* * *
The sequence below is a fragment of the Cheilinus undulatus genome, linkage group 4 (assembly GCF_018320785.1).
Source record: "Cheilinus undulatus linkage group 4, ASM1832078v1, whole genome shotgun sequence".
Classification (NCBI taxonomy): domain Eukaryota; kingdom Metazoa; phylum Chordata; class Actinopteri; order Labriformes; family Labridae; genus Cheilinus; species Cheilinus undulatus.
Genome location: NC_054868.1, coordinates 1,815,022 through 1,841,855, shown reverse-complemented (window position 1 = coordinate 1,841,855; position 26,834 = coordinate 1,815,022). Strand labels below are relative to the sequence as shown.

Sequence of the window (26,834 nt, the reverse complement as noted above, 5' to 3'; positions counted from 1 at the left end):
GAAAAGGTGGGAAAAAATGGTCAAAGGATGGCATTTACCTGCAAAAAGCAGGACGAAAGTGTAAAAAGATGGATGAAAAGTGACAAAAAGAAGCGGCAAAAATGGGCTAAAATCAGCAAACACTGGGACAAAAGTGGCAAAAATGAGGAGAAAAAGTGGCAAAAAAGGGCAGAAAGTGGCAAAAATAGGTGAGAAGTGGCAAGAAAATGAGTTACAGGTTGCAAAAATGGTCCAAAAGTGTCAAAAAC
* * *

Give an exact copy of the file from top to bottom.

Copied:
The sequence below is a fragment of the Cheilinus undulatus genome, linkage group 4 (assembly GCF_018320785.1).
Source record: "Cheilinus undulatus linkage group 4, ASM1832078v1, whole genome shotgun sequence".
Classification (NCBI taxonomy): domain Eukaryota; kingdom Metazoa; phylum Chordata; class Actinopteri; order Labriformes; family Labridae; genus Cheilinus; species Cheilinus undulatus.
Genome location: NC_054868.1, coordinates 1,815,022 through 1,841,855, shown reverse-complemented (window position 1 = coordinate 1,841,855; position 26,834 = coordinate 1,815,022). Strand labels below are relative to the sequence as shown.

Sequence of the window (26,834 nt, the reverse complement as noted above, 5' to 3'; positions counted from 1 at the left end):
GAAAAGGTGGGAAAAAATGGTCAAAGGATGGCATTTACCTGCAAAAAGCAGGACGAAAGTGTAAAAAGATGGATGAAAAGTGACAAAAAGAAGCGGCAAAAATGGGCTAAAATCAGCAAACACTGGGACAAAAGTGGCAAAAATGAGGAGAAAAAGTGGCAAAAAAGGGCAGAAAGTGGCAAAAATAGGTGAGAAGTGGCAAGAAAATGAGTTACAGGTTGCAAAAATGGTCCAAAAGTGTCAAAAAC